Speaker: Rachel Helme (University of Bristol)
Abstract: For students who are labelled as low attaining in mathematics, the interpretation of their mathematical identity work, that is the way they talk, act, and be in relation to mathematics (Bishop, 2012), can be devoid of the voice of the student themselves. Students often do not get the opportunity to speak about their own experiences of learning mathematics and as a result any possible counter narratives to dominant discourses can be missed.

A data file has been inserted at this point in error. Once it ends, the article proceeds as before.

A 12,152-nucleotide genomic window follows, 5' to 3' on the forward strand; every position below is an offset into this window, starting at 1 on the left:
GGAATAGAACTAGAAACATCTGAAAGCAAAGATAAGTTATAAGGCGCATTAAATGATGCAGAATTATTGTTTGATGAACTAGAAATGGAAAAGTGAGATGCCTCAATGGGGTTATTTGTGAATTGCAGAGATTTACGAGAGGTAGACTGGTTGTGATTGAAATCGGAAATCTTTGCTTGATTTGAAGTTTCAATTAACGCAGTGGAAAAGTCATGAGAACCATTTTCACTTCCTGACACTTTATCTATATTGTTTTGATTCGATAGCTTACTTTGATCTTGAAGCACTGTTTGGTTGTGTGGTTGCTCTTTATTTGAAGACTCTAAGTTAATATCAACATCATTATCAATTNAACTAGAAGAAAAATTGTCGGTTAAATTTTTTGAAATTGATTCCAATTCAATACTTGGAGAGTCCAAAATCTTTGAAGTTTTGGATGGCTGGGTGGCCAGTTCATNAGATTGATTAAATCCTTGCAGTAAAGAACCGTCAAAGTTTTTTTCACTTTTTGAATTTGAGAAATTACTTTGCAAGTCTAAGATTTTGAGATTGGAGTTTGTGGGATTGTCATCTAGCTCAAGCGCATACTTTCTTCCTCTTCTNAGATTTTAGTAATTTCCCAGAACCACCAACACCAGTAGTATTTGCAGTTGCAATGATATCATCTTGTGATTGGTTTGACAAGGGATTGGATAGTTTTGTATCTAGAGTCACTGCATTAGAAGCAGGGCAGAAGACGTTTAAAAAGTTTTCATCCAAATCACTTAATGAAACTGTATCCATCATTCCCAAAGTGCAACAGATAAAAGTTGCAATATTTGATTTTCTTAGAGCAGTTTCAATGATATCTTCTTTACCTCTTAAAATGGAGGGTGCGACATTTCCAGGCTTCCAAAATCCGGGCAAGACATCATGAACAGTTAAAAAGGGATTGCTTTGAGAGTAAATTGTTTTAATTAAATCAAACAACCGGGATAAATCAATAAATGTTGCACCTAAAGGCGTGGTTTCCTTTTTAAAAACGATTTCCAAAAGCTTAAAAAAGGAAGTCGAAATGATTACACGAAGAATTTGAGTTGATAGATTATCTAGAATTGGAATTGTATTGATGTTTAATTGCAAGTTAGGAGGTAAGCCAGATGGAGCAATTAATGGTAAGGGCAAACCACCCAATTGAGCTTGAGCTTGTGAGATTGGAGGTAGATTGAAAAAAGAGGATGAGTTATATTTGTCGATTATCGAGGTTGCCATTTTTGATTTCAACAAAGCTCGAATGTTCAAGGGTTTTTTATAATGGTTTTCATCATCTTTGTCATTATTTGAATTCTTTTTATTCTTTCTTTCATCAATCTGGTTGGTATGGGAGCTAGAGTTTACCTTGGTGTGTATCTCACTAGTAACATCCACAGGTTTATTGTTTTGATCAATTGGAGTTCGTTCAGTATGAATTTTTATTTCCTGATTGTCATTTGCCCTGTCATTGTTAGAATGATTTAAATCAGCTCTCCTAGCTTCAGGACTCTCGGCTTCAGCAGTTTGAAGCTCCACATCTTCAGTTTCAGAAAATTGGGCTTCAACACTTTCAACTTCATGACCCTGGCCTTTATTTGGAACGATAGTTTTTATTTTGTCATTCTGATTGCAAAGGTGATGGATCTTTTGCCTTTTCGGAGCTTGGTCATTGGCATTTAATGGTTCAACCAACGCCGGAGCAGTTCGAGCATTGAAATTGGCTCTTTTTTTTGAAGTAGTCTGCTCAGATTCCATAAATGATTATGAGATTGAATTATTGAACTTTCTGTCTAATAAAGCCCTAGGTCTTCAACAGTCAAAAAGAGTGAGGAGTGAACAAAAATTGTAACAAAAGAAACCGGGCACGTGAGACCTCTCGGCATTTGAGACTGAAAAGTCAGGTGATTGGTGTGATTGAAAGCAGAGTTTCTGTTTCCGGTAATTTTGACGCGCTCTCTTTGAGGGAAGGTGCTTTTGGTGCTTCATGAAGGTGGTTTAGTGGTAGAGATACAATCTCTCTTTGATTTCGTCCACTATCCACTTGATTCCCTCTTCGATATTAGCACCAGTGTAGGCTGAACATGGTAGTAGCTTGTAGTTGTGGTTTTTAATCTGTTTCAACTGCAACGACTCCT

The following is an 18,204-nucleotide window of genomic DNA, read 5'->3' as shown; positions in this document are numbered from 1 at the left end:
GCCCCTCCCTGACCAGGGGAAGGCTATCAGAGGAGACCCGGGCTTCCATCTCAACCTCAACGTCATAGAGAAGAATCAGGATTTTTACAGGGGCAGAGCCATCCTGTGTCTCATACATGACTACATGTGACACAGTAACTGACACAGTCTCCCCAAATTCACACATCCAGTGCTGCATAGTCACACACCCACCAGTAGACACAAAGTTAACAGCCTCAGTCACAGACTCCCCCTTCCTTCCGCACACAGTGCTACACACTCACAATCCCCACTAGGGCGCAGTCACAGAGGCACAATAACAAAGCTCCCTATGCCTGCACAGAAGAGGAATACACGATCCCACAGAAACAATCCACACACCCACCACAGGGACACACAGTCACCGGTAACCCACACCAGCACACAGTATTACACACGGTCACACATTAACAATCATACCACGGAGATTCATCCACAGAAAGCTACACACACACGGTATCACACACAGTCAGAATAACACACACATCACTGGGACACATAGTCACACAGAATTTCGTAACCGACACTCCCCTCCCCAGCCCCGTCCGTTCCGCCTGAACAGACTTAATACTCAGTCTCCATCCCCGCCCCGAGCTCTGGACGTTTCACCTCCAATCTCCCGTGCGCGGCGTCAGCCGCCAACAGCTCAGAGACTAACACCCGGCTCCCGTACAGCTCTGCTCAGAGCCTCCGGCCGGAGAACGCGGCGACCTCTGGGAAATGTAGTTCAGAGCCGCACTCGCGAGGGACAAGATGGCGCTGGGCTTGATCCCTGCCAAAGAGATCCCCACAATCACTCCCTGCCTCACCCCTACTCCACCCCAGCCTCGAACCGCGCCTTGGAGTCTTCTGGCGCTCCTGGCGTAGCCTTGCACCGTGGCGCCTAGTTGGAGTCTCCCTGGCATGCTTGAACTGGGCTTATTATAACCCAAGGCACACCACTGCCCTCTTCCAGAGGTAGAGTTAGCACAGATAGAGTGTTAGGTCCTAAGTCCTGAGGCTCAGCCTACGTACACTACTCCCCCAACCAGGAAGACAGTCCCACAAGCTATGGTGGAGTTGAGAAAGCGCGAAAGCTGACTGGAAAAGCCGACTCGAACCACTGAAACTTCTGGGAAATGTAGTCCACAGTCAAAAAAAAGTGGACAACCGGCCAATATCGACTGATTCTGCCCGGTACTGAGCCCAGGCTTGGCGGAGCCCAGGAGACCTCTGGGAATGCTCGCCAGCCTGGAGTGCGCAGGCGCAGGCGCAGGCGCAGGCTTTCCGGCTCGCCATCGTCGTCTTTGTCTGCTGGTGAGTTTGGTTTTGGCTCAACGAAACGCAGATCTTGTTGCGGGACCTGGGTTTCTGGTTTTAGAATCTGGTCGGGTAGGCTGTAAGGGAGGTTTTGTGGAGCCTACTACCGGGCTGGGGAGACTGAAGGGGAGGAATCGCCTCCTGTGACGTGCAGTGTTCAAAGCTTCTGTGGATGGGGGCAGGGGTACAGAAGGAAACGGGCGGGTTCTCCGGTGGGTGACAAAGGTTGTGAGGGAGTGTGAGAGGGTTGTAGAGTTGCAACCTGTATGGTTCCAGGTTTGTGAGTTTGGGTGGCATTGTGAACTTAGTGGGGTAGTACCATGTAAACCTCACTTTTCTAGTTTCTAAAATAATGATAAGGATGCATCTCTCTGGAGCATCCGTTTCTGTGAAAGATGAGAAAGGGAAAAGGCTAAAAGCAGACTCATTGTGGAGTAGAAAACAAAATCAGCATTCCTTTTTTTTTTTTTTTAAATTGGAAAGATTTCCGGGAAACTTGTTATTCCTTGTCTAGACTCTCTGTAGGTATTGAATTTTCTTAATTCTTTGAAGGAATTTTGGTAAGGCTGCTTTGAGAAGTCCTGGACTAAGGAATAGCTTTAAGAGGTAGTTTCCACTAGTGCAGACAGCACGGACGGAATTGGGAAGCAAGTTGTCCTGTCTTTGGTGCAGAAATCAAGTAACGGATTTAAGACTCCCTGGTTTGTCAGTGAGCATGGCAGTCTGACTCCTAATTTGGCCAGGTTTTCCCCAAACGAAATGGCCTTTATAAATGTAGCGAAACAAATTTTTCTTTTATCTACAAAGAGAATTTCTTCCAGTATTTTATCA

In this seminar, I will share the findings from a project that sought to foreground the marginalised voices of students, reflecting both on self-positioning and positioning by the teacher within the student’s identity work. Based in a post-16 college and focusing on one resit mathematics student called Claire (a pseudonym) and her teacher, and working remotely because of Covid-19, the project traced the voices of both participants from December 2020 to June of 2021. I will show how an extension of the use of ‘pronoun poems’ within the Listening Guide (Gilligan, Spencer, Weinberg, & Bertsch, 2006) allowed me to engage with the lived experience stories of and as mathematical identity work. The seminar will conclude by reflecting on the patterns that emerged as the voices of Claire and her teacher were analysed and shared over the academic year. This seminar will be of interest to you if you are curious about creative ways to listen to student voice and/or understanding the lived experience of students who are labelled as low attaining, or maybe even just enjoy poetry. There might even be the first reading of a new poem!